"I used to think there was something. In dying gracefully. Them having you up against the wall, and saying 'I kneel for no man,' dying standing and all that. But now you know what, I realize it's just like my brother said. Fuck that. They ain't gonna make me die quietly. It's just this one article I read about executions and all that, they said firing squad's an honorable death because the victim's 'allowed to die standing'. And I mean fuck that. Like fuck you, you don't tell me how to die. Yeah I'll die standing. And taking down as many of you motherfuckers trying to kill me as I can.

"God. These things get me so worked up. Like you know too, my Dad got me this book. Said, 'oh this is an interesting book from a literary standpoint. Because of the author. He was part of the Resistance, and he was killed by Them as part of the retribution after the Assassination.' And you know, that kind of ruined it for me. I mean, not really, but I kept thinking about that the whole time I was reading the damn book. And I mean, it's a pretty light-hearted book so that was pretty screwed up. All the time I was reading I kept thinking, this guy was he thinking about what he wrote when they? And this one quote really stuck out to me: 'retribution comes one step behind the offense.' And of course, it's totally taken out of context and all that. But it's just creepy. But I don't know if it was just the translator doing something weird or what.

"That's why I'm not scared of these online stories anymore. I know the really scary things aren't the ghouls and monsters and things like that.

"As if I haven't lost enough sleep about this shit already. But you know, it's funny. When I was learning about It in school, I didn't feel this way at all. I just saw it as a historical event. It was only when I started reading by myself that I – I guess I'm a fucked up person. That I can only feel that way when it's a country I feel connected to. Even though what they did to those guys was – but fuck that. It's even more fucked up to compare things, to say who got it worse. I don't want to get into a pity war, because we're more than that, you know? More than getting fucked up by them (and those guys too).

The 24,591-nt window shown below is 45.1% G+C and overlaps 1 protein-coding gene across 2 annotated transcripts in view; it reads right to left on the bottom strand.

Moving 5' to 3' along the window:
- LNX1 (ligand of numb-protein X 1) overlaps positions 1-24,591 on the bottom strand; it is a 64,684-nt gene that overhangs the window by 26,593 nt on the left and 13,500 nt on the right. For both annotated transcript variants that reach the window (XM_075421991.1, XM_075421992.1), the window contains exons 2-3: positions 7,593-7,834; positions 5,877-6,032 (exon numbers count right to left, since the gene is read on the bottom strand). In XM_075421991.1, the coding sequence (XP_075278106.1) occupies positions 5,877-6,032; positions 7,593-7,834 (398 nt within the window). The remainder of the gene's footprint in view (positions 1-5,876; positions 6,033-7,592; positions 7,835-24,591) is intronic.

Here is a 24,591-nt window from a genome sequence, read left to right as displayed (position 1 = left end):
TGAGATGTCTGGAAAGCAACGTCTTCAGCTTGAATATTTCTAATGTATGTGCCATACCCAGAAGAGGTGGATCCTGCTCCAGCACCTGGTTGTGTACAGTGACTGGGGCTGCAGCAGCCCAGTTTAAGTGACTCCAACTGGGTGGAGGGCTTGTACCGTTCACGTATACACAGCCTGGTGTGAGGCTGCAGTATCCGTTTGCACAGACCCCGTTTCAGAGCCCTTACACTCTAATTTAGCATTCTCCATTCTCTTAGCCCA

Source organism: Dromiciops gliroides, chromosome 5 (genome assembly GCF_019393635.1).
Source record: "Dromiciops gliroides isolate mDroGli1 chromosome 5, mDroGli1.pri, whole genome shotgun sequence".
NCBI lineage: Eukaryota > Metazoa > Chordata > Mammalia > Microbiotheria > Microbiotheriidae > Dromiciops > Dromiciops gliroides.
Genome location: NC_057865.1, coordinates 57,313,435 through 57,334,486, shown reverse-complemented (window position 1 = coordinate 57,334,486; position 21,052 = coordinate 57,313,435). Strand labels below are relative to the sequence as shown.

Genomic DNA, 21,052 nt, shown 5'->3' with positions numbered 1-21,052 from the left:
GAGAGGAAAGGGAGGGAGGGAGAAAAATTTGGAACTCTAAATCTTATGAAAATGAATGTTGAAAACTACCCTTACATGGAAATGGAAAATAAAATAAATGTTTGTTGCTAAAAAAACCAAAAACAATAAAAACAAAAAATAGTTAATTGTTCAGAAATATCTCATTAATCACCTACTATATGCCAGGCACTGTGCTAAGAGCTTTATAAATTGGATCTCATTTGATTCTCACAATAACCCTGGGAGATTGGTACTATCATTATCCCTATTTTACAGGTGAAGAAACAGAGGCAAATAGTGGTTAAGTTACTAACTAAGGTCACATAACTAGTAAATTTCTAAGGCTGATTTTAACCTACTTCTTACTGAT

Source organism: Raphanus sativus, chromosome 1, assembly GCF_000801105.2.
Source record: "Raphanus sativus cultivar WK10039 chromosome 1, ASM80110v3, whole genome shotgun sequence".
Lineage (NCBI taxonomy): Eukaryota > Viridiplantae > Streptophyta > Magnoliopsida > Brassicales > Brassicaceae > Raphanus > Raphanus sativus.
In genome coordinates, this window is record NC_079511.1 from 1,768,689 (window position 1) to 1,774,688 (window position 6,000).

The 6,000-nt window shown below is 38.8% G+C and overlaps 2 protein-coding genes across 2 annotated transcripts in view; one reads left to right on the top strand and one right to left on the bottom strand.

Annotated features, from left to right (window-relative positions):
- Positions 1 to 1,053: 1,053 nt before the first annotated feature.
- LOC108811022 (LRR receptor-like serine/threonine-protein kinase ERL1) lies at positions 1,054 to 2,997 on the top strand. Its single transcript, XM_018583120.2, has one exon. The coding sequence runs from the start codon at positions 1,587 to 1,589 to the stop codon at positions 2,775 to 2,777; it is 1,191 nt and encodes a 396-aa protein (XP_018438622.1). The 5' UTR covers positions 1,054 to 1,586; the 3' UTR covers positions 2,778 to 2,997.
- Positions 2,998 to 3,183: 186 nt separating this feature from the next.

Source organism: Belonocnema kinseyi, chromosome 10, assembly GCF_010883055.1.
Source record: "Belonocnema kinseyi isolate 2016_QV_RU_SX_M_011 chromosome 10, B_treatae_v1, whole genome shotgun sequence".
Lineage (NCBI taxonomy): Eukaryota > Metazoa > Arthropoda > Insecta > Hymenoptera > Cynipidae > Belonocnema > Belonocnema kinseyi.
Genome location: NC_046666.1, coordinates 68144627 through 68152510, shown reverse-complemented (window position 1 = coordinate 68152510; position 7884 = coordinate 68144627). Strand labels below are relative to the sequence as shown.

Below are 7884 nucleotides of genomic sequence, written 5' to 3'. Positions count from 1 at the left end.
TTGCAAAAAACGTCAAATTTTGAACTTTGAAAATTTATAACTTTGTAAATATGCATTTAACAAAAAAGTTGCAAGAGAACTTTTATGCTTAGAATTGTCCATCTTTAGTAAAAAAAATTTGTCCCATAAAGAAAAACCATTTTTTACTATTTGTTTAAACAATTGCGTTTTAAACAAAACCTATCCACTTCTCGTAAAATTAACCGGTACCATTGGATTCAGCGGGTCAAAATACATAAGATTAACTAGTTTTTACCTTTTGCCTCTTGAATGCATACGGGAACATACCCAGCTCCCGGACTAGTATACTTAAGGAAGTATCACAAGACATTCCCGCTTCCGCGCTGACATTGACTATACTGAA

"And I wonder too why my Dad never told us about this when we were little and learning it about school. I guess it's just one of those things you don't really want to talk about, if you want to think about it more and linger on it, it's fine but you shouldn't get stuck on it too much, and you shouldn't force people to. But who am I kidding. I'm not wise about this or anything. I still think we should've crucified those guys, the ones they got on trial (of course hanging has a similar role) and it's a shame that most of them committed suicide. Fuck I'm a fucked up person.

"Just this one sentence he said comes back to me. 'It wasn't just them. They wanted to kill all of us, all the people like us'. And I remember as a kid I just didn't get it. I was like, 'Dad, what are you talking about? _, he was just this crazy dude who really had something against those guys and it was really fucked up what he did and we read and we read and we read about it in school what he did and yeah it was really fucked up'. But 'all of us', no I didn't really understand what he meant.

"But yeah. I do now."

The sound of rolling waves, and she gave me a little smirk.

"I feel like I should applaud you or something."

"Shut up."

"Feeling better, Andrei?"

I didn't answer and the siren tossed her head. But as she slipped into the water I called after her:

"Just a bit."